Pot and parenting: How to talk to kids about legal marijuana - KCTV5 News

Pot and parenting: How to talk to kids about legal marijuana

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Legalizing marijuana is a contentious issue. (KCTV5) Legalizing marijuana is a contentious issue. (KCTV5)
KANSAS CITY, MO (KCTV) -

Legalizing marijuana is a contentious issue. 

Both advocates and opponents of making the drug available for either medical or recreational use have information that supports their claims. 

There is an increasing number of states that say marijuana - even though it is still considered illegal in the eyes of the federal government - is legal and can be used by residents. 

But no matter what the laws are in your state or the status of marijuana, both sides of the issue say it is important to talk to your kids. 

Take the heart of the Midwest as an example. 

In Colorado, one of the pioneering states on this issue, marijuana is completely legal. 

Moving east from there, Oklahoma and Kansas still side with the federal government; the drug is completely illegal in all of its forms - medical and recreational. 

Missouri, on the other hand, falls on several lists of states where the drug could be decriminalized within the next year. 

It is not just the states surrounding the Kansas City metro that fall into a technicolor map of differing laws and regulations. 

The entire country is something different and experts say your kids will need help sifting through the issue. 

“It always helps to get out there and talk to the kids.” That is what Lacey Daly, the School Resource Officer at Shawnee Mission East said about talking to kids. 

And she isn’t alone. 

“Kids are not stupid,” said Jen Schokley with New Approach Missouri, a group advocating in Missouri to get a medical marijuana question on an upcoming ballot. 

When asked about the best way to get information, Schokley said to turn to the internet.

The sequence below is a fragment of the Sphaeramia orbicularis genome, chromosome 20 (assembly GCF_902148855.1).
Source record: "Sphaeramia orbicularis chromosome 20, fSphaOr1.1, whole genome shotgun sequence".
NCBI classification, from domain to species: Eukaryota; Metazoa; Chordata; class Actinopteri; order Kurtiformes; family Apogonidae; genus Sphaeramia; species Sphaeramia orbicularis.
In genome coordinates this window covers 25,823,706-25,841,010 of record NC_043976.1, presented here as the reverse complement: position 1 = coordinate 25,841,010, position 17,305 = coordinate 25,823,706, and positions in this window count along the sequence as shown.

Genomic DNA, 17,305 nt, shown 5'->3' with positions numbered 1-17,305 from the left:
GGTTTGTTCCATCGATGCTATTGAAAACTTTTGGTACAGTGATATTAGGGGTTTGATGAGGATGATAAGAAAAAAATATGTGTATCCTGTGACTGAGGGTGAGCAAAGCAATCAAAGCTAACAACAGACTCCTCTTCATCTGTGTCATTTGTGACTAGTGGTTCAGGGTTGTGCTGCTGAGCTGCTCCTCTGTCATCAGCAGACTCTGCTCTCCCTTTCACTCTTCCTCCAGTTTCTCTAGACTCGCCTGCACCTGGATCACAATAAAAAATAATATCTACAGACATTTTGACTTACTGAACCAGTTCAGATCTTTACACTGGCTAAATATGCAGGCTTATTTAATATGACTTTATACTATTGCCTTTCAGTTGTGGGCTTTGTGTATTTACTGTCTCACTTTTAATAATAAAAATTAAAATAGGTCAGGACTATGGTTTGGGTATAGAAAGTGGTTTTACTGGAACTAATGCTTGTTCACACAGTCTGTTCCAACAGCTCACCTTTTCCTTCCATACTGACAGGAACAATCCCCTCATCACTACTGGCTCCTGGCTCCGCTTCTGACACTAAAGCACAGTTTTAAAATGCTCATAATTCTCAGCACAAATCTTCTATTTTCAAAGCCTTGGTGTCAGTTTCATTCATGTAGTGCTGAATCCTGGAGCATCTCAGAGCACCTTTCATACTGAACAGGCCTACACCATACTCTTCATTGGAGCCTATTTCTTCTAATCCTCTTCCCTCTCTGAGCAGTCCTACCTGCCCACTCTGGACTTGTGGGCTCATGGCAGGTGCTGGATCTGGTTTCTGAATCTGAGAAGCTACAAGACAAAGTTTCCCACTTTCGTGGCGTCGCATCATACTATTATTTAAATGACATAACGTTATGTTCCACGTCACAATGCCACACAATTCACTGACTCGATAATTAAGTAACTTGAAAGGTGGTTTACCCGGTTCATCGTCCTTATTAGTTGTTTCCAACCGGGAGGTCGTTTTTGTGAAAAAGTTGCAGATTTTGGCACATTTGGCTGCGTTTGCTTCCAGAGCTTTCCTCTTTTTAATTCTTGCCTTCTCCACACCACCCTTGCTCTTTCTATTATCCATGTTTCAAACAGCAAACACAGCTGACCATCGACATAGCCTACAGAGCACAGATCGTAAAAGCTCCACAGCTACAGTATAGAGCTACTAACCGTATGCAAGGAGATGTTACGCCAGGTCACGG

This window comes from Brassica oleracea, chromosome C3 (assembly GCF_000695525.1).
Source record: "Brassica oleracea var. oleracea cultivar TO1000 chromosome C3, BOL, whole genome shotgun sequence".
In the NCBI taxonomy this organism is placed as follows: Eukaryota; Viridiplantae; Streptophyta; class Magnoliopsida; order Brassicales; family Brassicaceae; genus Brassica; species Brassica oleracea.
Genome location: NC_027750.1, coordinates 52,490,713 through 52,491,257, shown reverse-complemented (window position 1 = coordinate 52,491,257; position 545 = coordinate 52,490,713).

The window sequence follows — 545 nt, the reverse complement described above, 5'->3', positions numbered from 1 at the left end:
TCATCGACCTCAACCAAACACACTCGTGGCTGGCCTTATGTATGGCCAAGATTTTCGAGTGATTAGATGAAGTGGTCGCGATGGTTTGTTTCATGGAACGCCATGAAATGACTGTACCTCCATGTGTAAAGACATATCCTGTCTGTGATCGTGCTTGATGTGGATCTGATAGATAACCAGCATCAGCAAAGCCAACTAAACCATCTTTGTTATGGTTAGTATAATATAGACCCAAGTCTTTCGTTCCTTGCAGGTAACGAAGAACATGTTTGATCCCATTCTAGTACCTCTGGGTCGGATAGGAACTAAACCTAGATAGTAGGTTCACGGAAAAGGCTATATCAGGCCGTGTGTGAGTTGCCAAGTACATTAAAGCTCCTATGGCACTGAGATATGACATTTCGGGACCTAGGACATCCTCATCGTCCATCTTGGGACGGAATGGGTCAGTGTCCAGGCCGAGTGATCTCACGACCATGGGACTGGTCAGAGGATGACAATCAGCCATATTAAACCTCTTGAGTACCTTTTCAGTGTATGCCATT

So, we went to Google to get us started and after nearly eight hours of searching, we went down a deep rabbit-hole of conflicting research. 

Although there is a plethora of information that supports both sides of the argument, across the board experts say the same thing: 

Teenagers are trying marijuana. 

With nearly 64 percent of the country supporting legalization in some form, what are parents supposed to tell their kids about a drug the federal government says is not legal? 

Daly says, from her perspective, the answer is simple. 

“What it comes down to is the fact that we are in Kansas and marijuana is still illegal here in the state of Kansas.”

She acknowledges that doesn’t mean marijuana isn’t used in the state or that kids won’t be exposed to the drug. 

Daly reiterates that parents need to be open and talk to their kids. 

“We always just encourage them to have an open dialogue,” she said. “They also just need to hear some of the facts sometimes.”

During our dive for help, we found a video opinion column from Elizabeth D’Amico. 

She is a mother of two and a senior behavioral scientist at Rand Corporation. 

According to her biography, she specializes in interventions for teenagers. 

D’Amico lives in California and says the billboards on the side of the highway and advertisements make her kids very curious. 

“As always, it’s best to give balanced, honest answers based on facts,” is her advice for talking to kids.

But, like other experts we saw, she did not expand into her own views about the drug. Only encouraged parents to seek facts. 

While teens in the metro area won’t see any local advertisements for marijuana social media is different. 

Both Daly and Schokley say talking to your kids about what they see on Facebook, Snapchat, Instagram and more is important. 

“I think it has a big impact. Kids are on social media all the time,” Daly said. 

Instagram and Facebook have community policies about illegal activities. 

Instagram says even if certain drugs are legal in the area where you are posting, an account that has illegal drugs goes against community policies and that the account will be taken down. 

Facebook disabled a new payment function so people can not pay for illegal things through the site. 

But, as fast as social media moves to oversee these pages, people selling move just as fast to keep pages active. 

Daly said there is really only one thing you can do as a parent. 

“Ask to see their pages.”

Although Shockley is an advocate for medical marijuana, she says there is a very clear bottom line for parents to adhere to. 

“It’s still not legal for them to do it.”

Now, all of this may become less clear-cut in the near future. 

In Missouri, the initiative Shockley is working on is close to getting enough signatures for the medical marijuana question to be put on an upcoming ballot. 

In Kansas, however, the drug remains illegal in all of its forms. 

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